Their case was joined by Texas, Louisiana and Indiana, who argued that despite the law’s good intentions, it “commandeers” states and intrudes on state courts’ authority to handle child welfare cases.

Several justices appeared skeptical of that argument, with Justice Ketanji Brown Jackson noting that the federal government has historically held the right to deal with tribes, not states.

“The background principle of all of this was that states were getting involved in Indian affairs, and the Constitution says, no, Congress is the one that gets to direct it,” Jackson said.

(Video by Haley Smilow/Cronkite News)

“I don’t understand why, wrapped up in that authority isn’t Congress’ authority to direct the states to stay out of the way, or to do whatever it is that’s necessary to ensure that Indian affairs, Indian sovereignty is protected?” she asked.

But other members of the court wrestled with the question of whether the law is racially based and, if so, if that’s legal. Justice Brett Kavanaugh noted that the law gives preference to a tribal placement, even if the foster family is from another tribe, over placement with a non-Native family.

“Congress couldn’t give a preference for white families for white children, for Black families for Black children, for Latino families for Latino children, for Asian families for Asian children,” Kavanaugh said. “And this is different because?”

Other justices agreed with supporters of the law that it is based not on race, but on tribes as political entities.

“We have a long history of cases where we’ve understood legislation relating to the tribes as political in nature, and not as racial,” Justice Elena Kagan said.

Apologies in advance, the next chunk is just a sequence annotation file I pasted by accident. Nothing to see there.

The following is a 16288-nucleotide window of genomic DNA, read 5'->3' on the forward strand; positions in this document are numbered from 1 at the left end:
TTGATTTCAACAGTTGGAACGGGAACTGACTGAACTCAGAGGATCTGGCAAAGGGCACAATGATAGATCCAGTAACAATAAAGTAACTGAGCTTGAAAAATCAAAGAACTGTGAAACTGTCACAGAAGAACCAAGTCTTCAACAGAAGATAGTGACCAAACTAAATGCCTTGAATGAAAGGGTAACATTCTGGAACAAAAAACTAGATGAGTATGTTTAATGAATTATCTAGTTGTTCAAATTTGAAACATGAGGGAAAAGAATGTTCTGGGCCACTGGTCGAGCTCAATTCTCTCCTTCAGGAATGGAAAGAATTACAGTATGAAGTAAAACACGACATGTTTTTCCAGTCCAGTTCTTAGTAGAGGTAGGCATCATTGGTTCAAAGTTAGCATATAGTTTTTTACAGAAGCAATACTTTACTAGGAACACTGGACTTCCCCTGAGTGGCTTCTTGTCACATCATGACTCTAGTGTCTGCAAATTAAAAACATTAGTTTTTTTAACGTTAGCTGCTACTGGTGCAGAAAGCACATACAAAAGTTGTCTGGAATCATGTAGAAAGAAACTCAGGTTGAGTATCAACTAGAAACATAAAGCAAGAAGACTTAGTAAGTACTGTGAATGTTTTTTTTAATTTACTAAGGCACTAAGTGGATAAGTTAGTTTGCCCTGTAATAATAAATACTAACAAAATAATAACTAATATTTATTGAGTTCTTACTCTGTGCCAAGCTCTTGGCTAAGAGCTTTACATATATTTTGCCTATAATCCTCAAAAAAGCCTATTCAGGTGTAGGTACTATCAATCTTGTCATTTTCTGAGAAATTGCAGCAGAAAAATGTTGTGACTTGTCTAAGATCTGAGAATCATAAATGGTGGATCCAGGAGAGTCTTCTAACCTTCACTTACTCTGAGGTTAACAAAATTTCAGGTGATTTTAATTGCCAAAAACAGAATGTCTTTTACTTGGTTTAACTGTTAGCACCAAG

She and Jackson said that Congress was within its rights to pass ICWA because it saw the protection of Native children as critical to the survival of tribes as sovereign nations.

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“I mean, Congress said things like, ‘There’s no resource that is more vital to the continued existence and integrity of Indian tribes than their children,'” Jackson said. “They constantly cast regulations regarding children, Indian children, as a matter of tribal integrity, self-governance, existence.”

That was echoed by protesters who rallied outside the court.

“If they rule that we are not a political group, but a racial group, that wipes out 200 years of precedent,” said National Congress of American Indians President Fawn Sharp after Wednesday’s arguments.

Alethea Phillips, a member of the Omaha Tribe of Nebraska, wants to preserve ICWA to keep others from going through what her family has had to go through.

“My grandfather was taken to a boarding school, my father was taken away from his family … they knocked my grandma’s door down,” said Phillips, lead organizer at Native Youth Alliance. “After my mother died, I was taken in violation of ICWA.”

She said she was placed with a white family in Michigan whose “Christian daughter told me I was going to hell every day,” and she was told she could not practice any of her tribal traditions. She said the fear that the same thing could happen to other children if ICWA is overturned is what brought her to Washington to protest.

“That was the worst year of my life,” Phillips said. “It’s not something I would wish on anyone.”

Ryan Knappenberger Ry-an Nap-pen-ber-ger
News Reporter, Washington, D.C.

Ryan Knappenberger expects to graduate in December 2022 with a master’s degree in mass communication. Knappenberger has interned with The Arizona Republic and The Copper Courier.

Haley Smilow HAIL-ee SMI-low (she/her/hers)
Sports Broadcast Reporter, Phoenix

Haley Smilow expects to graduate in May 2023 with a bachelor’s degree in sports journalism. Smilow, who is currently covering sports in Phoenix, is also interning with the Diamondbacks and has previously interned at the Phoenix Magazine, AZTV and Phoenix Rising.